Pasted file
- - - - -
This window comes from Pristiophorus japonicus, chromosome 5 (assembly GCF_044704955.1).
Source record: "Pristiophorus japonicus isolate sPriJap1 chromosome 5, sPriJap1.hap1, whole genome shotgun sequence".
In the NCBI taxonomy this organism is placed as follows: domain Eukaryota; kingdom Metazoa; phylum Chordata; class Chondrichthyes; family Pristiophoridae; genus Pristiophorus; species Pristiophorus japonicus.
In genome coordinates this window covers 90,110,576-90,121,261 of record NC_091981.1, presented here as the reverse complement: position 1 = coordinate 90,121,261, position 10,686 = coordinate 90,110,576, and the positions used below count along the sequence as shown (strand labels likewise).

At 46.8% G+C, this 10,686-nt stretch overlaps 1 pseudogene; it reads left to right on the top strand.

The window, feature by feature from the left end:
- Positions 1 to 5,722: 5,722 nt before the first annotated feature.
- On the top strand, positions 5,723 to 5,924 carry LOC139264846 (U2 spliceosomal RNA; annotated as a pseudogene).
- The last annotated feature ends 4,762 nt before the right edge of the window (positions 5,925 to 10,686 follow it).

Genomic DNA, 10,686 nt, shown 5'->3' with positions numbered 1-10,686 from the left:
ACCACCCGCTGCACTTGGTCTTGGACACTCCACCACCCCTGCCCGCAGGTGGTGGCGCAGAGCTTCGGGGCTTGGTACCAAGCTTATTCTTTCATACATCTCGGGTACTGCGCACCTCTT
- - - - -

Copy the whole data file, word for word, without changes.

This window comes from Pristiophorus japonicus, chromosome 5 (assembly GCF_044704955.1).
Source record: "Pristiophorus japonicus isolate sPriJap1 chromosome 5, sPriJap1.hap1, whole genome shotgun sequence".
In the NCBI taxonomy this organism is placed as follows: domain Eukaryota; kingdom Metazoa; phylum Chordata; class Chondrichthyes; family Pristiophoridae; genus Pristiophorus; species Pristiophorus japonicus.
In genome coordinates this window covers 90,110,576-90,121,261 of record NC_091981.1, presented here as the reverse complement: position 1 = coordinate 90,121,261, position 10,686 = coordinate 90,110,576, and the positions used below count along the sequence as shown (strand labels likewise).

At 46.8% G+C, this 10,686-nt stretch overlaps 1 pseudogene; it reads left to right on the top strand.

The window, feature by feature from the left end:
- Positions 1 to 5,722: 5,722 nt before the first annotated feature.
- On the top strand, positions 5,723 to 5,924 carry LOC139264846 (U2 spliceosomal RNA; annotated as a pseudogene).
- The last annotated feature ends 4,762 nt before the right edge of the window (positions 5,925 to 10,686 follow it).

Genomic DNA, 10,686 nt, shown 5'->3' with positions numbered 1-10,686 from the left:
ACCACCCGCTGCACTTGGTCTTGGACACTCCACCACCCCTGCCCGCAGGTGGTGGCGCAGAGCTTCGGGGCTTGGTACCAAGCTTATTCTTTCATACATCTCGGGTACTGCGCACCTCTT